Conducting Trademark Search - Overview
What does it Mean?
If you still have questions or prefer to get help directly from an agent, please submit a request.
We’ll get back to you as soon as possible.
- Accounting, Taxation, and Reporting
Law, Transactions, & Risk Management
Government, Legal System, Administrative Law, & Constitutional Law Legal Disputes - Civil & Criminal Law Agency Law HR, Employment, Labor, & Discrimination Business Entities, Corporate Governance & Ownership Business Transactions, Antitrust, & Securities Law Real Estate, Personal, & Intellectual Property Commercial Law: Contract, Payments, Security Interests, & Bankruptcy Consumer Protection Insurance & Risk Management Immigration Law Environmental Protection Law Inheritance, Estates, and Trusts
- Marketing, Advertising, Sales & PR
- Business Management & Operations
- Economics, Finance, & Analytics
- Professionalism & Career Development
What is a Trademark Search?
Trademark attorneys at the USPTO will do research prior to granting protection to a proposed mark. The purpose of the research is to make certain that the mark is not currently being used in commerce (in use). If so, the mark does not solely belong to the applicant and cannot be federally registered. Federal registration provides nation-wide protection. Registering a mark that is already used by another business would conflict with that business common law rights.
What are Common Law Protections for Trademarks?
The proposed mark may still be protected under state common law. If the conflicting mark is not used (placed in commerce) in a given jurisdiction, the applicant may be able to secure common law rights in the jurisdictions where the conflicting mark is not used in commerce. This will establish priority for the mark in that jurisdiction.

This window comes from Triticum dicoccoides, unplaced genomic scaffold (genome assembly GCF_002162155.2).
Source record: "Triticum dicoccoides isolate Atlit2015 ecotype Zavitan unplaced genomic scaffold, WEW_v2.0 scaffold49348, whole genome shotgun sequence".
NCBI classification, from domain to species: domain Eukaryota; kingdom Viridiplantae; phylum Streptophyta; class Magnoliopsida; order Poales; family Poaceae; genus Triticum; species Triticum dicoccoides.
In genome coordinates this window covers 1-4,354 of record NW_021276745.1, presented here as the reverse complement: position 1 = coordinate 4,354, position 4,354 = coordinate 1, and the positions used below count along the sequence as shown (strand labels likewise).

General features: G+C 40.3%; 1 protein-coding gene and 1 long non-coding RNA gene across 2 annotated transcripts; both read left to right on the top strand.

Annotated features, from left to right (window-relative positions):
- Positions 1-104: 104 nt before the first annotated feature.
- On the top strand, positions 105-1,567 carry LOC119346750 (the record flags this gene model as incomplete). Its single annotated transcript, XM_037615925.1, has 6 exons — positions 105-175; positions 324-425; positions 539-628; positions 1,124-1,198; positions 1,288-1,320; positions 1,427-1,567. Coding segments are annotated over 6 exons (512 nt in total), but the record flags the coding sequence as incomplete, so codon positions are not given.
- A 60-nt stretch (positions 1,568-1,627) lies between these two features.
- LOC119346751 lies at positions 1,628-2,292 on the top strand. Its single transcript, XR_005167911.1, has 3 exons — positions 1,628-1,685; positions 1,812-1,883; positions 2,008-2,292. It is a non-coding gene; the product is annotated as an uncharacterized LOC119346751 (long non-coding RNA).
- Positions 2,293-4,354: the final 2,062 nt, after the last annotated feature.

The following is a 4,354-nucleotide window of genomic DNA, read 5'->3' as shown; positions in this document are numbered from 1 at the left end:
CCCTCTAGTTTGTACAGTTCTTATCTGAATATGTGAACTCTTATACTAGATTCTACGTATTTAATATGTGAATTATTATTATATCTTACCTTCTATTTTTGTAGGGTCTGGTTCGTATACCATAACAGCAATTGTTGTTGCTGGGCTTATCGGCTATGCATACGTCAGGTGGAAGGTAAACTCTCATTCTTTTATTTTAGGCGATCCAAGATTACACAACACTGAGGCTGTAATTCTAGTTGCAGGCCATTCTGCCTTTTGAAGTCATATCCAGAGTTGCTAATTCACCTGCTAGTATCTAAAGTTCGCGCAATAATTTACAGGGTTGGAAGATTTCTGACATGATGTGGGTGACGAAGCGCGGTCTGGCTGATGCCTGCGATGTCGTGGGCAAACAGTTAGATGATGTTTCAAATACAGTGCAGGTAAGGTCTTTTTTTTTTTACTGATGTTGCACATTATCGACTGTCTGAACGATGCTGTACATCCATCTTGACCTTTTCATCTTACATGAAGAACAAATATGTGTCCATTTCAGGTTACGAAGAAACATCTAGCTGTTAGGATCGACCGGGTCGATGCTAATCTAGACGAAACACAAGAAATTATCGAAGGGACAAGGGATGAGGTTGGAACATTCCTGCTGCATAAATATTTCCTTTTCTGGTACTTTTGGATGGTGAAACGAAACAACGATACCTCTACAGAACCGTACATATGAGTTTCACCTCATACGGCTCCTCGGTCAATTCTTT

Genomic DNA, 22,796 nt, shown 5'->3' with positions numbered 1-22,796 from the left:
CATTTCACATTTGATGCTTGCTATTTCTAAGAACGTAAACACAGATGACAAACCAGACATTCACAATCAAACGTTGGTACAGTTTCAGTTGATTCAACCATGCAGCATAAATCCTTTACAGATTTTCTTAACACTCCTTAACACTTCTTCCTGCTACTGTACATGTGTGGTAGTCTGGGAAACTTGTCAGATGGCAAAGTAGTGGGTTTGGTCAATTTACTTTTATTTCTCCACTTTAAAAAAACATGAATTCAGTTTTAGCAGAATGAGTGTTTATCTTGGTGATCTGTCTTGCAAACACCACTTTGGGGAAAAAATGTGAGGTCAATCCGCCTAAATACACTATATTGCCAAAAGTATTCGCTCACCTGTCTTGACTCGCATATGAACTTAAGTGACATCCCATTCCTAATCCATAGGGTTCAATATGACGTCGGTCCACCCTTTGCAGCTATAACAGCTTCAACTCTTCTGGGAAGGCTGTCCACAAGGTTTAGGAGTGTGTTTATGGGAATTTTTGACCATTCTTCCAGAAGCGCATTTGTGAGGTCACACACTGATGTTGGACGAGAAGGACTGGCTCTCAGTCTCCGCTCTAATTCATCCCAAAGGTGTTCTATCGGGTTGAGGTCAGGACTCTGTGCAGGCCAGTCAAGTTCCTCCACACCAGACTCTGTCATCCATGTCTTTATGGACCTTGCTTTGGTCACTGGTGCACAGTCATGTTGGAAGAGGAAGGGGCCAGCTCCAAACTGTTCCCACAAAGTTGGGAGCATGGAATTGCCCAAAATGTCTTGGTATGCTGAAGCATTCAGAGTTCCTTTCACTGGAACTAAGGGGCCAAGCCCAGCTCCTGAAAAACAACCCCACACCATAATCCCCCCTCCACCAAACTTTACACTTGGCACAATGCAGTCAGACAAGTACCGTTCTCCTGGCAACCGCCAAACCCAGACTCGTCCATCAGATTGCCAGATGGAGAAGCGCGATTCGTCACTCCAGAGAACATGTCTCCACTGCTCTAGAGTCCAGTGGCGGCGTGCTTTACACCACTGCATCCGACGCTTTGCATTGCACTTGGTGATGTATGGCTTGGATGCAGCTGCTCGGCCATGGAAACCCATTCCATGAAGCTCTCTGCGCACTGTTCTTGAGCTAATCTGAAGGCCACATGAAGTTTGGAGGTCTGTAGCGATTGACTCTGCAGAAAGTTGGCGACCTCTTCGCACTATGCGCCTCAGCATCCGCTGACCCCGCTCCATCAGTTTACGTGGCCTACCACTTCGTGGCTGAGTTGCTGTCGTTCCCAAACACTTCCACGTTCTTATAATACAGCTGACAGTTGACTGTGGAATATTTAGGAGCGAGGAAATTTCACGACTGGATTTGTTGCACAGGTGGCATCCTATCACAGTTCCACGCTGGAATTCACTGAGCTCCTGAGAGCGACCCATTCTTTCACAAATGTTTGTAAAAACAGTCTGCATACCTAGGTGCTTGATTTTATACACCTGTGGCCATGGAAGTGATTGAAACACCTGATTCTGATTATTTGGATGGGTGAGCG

What is Conducting a Trademark Search?
Begin a search by conducting a database search on the USPTO website. This will reveal any similar marks that have previously been registered. You can also do a paper or database search at a local Patent and Trademark Depository Library. These are federal database depositories located in many states.
You can hire third-party services that conduct comprehensive searches for you.
If you don't want to pay a third party, you can do a simple internet search through any available search engine (Google, Bing, Yahoo, etc.) Look for businesses that have products or services with similar marks.
To examine similar products, you may search on Amazon or Ebay. If you identify a mark that is very similar to yours, you may need to consult a trademark attorney to determine if your mark infringes on the similar mark.
Remember, infringing on someone else's mark can lead to significant legal damages and fees.